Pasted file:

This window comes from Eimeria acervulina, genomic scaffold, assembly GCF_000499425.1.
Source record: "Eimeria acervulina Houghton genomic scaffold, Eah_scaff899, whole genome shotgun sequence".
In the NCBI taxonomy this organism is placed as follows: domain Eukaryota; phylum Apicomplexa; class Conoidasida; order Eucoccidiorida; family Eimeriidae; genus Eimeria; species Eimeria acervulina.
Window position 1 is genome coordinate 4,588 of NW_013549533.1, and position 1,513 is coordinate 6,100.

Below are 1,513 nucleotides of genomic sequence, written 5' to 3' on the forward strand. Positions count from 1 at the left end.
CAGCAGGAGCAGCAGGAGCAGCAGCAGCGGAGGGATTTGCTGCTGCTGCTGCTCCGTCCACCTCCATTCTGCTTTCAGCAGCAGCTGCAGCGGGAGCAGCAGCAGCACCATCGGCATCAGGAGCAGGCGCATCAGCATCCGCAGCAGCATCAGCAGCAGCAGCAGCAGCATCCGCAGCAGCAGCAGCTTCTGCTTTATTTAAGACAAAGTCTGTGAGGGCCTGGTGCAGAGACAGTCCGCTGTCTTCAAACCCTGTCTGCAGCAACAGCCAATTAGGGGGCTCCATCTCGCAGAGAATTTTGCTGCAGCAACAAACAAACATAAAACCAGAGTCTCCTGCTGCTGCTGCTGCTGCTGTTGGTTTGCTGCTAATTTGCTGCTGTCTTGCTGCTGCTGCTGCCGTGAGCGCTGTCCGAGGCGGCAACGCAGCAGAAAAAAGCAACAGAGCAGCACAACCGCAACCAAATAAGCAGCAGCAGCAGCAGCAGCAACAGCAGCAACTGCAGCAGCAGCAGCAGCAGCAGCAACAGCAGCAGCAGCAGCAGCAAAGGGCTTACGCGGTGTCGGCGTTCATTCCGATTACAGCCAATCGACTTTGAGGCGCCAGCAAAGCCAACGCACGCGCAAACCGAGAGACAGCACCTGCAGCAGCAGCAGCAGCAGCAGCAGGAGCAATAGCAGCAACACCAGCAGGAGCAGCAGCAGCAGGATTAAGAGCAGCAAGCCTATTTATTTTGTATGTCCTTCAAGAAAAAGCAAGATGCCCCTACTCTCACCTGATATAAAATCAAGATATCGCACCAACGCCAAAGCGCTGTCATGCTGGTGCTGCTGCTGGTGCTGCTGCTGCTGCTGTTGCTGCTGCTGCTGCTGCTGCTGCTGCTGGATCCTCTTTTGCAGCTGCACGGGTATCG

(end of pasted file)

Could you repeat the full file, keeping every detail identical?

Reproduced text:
This window comes from Eimeria acervulina, genomic scaffold, assembly GCF_000499425.1.
Source record: "Eimeria acervulina Houghton genomic scaffold, Eah_scaff899, whole genome shotgun sequence".
In the NCBI taxonomy this organism is placed as follows: domain Eukaryota; phylum Apicomplexa; class Conoidasida; order Eucoccidiorida; family Eimeriidae; genus Eimeria; species Eimeria acervulina.
Window position 1 is genome coordinate 4,588 of NW_013549533.1, and position 1,513 is coordinate 6,100.

Below are 1,513 nucleotides of genomic sequence, written 5' to 3' on the forward strand. Positions count from 1 at the left end.
CAGCAGGAGCAGCAGGAGCAGCAGCAGCGGAGGGATTTGCTGCTGCTGCTGCTCCGTCCACCTCCATTCTGCTTTCAGCAGCAGCTGCAGCGGGAGCAGCAGCAGCACCATCGGCATCAGGAGCAGGCGCATCAGCATCCGCAGCAGCATCAGCAGCAGCAGCAGCAGCATCCGCAGCAGCAGCAGCTTCTGCTTTATTTAAGACAAAGTCTGTGAGGGCCTGGTGCAGAGACAGTCCGCTGTCTTCAAACCCTGTCTGCAGCAACAGCCAATTAGGGGGCTCCATCTCGCAGAGAATTTTGCTGCAGCAACAAACAAACATAAAACCAGAGTCTCCTGCTGCTGCTGCTGCTGCTGTTGGTTTGCTGCTAATTTGCTGCTGTCTTGCTGCTGCTGCTGCCGTGAGCGCTGTCCGAGGCGGCAACGCAGCAGAAAAAAGCAACAGAGCAGCACAACCGCAACCAAATAAGCAGCAGCAGCAGCAGCAGCAACAGCAGCAACTGCAGCAGCAGCAGCAGCAGCAGCAACAGCAGCAGCAGCAGCAGCAAAGGGCTTACGCGGTGTCGGCGTTCATTCCGATTACAGCCAATCGACTTTGAGGCGCCAGCAAAGCCAACGCACGCGCAAACCGAGAGACAGCACCTGCAGCAGCAGCAGCAGCAGCAGCAGGAGCAATAGCAGCAACACCAGCAGGAGCAGCAGCAGCAGGATTAAGAGCAGCAAGCCTATTTATTTTGTATGTCCTTCAAGAAAAAGCAAGATGCCCCTACTCTCACCTGATATAAAATCAAGATATCGCACCAACGCCAAAGCGCTGTCATGCTGGTGCTGCTGCTGGTGCTGCTGCTGCTGCTGTTGCTGCTGCTGCTGCTGCTGCTGCTGCTGGATCCTCTTTTGCAGCTGCACGGGTATCG